“You are, honoured sister.” The priestess ducked her head. “Only-”
“Calm yourself, Delilah; I am quite big enough to look after myself.” And the priestess nodded mutely and pretty much fled.
“Trouble?” I could’ve sworn Iron Bull’s lips hadn’t moved.
“Maybe. Draw only if I do, no matter what happens.” Cassandra straightened her back.
The giant grunted, moved to take position behind me and a little to my right, keep his good eye out.
“Do I need to, uh-” I didn’t turn to look at the Seeker.
“No. Follow me.” And the door to the chapter-house was opened for us by a pair of burly chanters.
And – people were expected to actually work in a place where the ceiling, the very floor were priceless works of art? Did one just get art-blindness, after living here a while? How sad would it be, to walk into a place like this and not be awed? Bah. Anyway. The walls were absolutely lined with holy women, but we were expecting that. The formal robes of a simple priestess start out as the colours of a flame, and then the deeper the colour and the richer the fabric thereafter, the more important the wearer – I’d seen the Grand Cleric of Ostwick at formal services, and her robes were crimson brocade – and the half-dozen old ladies sitting either side of the great empty throne on the dais at the back of the room were all in silk so dark it was almost purple.
But before the throne there were four men and four women in woollen Templar habits the bright scarlet of spilled blood. And between them there was a grey-haired, masked, clean-shaven man in black that was the match of Cassandra’s own. His mask, too, was black and bare of expression, though it bore a pair of stylized white bars across one cheek, giving the impression of a facial scar. He stood with his back to the throne, his hands clasped behind him, his bearing military, his posture spear-straight, and he looked straight into Cassandra’s eyes.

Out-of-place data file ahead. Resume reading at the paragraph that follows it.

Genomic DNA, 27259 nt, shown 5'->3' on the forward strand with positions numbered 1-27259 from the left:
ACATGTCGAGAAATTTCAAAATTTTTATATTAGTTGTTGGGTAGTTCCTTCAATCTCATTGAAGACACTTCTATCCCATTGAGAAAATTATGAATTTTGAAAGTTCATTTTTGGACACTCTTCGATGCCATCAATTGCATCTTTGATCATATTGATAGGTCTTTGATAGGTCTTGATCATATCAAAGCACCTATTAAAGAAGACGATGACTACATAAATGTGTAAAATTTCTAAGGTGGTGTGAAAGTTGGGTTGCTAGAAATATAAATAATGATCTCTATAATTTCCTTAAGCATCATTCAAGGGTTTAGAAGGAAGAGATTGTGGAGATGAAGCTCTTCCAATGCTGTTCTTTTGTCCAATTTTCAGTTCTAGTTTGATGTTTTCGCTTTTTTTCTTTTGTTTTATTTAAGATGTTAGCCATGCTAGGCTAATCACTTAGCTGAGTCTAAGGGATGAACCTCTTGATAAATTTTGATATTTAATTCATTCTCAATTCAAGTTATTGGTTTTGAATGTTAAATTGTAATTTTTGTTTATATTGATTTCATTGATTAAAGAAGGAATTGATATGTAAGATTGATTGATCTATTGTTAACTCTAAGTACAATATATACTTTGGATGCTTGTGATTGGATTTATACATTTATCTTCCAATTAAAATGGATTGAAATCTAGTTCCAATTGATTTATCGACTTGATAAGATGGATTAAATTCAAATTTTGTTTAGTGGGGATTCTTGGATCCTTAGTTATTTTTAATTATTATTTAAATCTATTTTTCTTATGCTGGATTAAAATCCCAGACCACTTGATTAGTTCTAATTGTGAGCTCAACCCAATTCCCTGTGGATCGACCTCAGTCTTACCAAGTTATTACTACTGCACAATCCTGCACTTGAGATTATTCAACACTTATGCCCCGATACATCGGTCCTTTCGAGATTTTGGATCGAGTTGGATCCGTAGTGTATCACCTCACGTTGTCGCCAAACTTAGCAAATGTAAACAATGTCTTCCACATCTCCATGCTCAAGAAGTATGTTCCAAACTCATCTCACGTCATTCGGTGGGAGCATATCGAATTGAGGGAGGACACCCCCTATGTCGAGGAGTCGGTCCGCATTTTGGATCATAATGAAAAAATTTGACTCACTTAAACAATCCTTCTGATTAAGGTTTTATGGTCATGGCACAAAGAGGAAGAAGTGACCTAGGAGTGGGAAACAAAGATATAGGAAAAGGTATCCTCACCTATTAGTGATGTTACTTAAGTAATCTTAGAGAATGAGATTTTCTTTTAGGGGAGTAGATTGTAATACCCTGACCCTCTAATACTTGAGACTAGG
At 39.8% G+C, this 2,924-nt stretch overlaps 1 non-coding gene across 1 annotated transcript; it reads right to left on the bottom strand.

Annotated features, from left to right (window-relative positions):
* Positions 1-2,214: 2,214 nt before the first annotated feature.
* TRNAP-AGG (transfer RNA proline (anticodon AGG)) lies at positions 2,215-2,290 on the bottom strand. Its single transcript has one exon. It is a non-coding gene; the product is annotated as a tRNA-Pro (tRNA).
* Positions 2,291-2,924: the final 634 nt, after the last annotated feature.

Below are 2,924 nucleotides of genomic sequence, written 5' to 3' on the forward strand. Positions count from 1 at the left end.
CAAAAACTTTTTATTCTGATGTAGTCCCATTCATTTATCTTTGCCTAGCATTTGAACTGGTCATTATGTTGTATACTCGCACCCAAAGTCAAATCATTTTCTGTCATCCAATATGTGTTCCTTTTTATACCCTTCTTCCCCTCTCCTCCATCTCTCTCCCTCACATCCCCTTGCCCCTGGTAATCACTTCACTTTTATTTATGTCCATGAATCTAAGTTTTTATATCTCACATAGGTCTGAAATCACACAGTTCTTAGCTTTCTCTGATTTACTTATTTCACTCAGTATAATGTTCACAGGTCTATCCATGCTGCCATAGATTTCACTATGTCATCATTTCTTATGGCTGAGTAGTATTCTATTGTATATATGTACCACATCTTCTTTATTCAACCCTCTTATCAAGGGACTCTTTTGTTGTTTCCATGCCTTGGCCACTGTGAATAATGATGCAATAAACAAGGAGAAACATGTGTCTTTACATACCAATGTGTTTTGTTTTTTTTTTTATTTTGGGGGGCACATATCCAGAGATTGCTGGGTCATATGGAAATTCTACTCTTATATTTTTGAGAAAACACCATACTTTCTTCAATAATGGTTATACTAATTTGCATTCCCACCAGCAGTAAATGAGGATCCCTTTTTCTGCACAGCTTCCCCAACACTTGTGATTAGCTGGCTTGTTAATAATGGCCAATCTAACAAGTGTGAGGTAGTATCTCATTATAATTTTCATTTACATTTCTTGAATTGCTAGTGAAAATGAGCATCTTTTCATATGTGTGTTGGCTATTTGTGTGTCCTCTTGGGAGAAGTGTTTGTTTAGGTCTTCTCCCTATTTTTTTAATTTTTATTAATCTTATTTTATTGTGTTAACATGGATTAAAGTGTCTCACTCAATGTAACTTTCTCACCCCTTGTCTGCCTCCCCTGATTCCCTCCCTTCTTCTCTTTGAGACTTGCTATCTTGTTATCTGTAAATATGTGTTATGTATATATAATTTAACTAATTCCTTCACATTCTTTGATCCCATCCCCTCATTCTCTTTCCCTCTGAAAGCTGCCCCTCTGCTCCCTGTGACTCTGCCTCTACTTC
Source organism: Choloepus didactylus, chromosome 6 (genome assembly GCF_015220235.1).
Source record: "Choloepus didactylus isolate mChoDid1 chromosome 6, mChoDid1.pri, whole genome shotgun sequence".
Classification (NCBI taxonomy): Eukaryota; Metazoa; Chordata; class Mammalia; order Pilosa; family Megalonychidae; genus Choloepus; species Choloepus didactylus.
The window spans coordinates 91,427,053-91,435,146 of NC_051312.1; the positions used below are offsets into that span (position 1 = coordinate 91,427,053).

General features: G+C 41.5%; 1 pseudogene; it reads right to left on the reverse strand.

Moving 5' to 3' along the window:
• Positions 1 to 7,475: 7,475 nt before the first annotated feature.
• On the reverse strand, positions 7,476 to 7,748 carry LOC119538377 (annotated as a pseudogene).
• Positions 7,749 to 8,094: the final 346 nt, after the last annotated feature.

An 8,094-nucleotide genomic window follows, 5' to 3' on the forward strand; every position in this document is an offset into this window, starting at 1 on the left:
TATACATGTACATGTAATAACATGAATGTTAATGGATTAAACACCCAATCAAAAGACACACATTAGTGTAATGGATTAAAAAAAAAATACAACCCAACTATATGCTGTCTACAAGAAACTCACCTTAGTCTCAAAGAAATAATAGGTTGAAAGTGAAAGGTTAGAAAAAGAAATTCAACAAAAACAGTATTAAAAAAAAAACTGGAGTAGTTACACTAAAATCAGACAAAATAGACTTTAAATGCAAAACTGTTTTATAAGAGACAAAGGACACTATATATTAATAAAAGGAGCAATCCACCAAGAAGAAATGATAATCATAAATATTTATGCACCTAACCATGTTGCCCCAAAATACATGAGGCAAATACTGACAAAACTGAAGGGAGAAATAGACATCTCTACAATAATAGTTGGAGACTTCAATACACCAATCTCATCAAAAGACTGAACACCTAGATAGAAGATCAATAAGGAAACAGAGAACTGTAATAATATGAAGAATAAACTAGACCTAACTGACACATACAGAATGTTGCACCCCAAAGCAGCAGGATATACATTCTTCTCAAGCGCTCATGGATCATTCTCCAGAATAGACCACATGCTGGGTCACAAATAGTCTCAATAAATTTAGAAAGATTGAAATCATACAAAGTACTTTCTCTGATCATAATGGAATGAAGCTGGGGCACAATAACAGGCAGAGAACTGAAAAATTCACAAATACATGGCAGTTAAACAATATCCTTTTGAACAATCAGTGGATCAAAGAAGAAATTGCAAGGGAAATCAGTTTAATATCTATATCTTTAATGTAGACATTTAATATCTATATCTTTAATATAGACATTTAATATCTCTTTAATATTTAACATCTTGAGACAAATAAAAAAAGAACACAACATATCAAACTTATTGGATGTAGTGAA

“My lord Lucius.” Her tone suggested that they had met by chance, upon the street perhaps. “I thought you were in Therinfal, by the side of Master Samson.”
“Alas.” He inclined his head, stepped to one side, and the line of templars parted. “But do not allow my presence to deter you, sister. What was it your communication reported? The final order of the Most Holy?” He bowed, very slightly, in the direction of the throne. “Let it never be said that I impeded such a thing, I’m sure.”
Cassandra took a very, very slightly shaky breath, produced the scroll, and stepped forward. “Holy Mother Hevara; honoured canonesses, elders and prebendaries; my lord chancellor; my lady deaness; assembled chapter.” She narrowed her eyes. “And my most honoured Lord Seeker. I beg your indulgence to present an account of the circumstances surrounding the death of Divine Justinia and the appearance of the Breach, and I present her final orders to me.”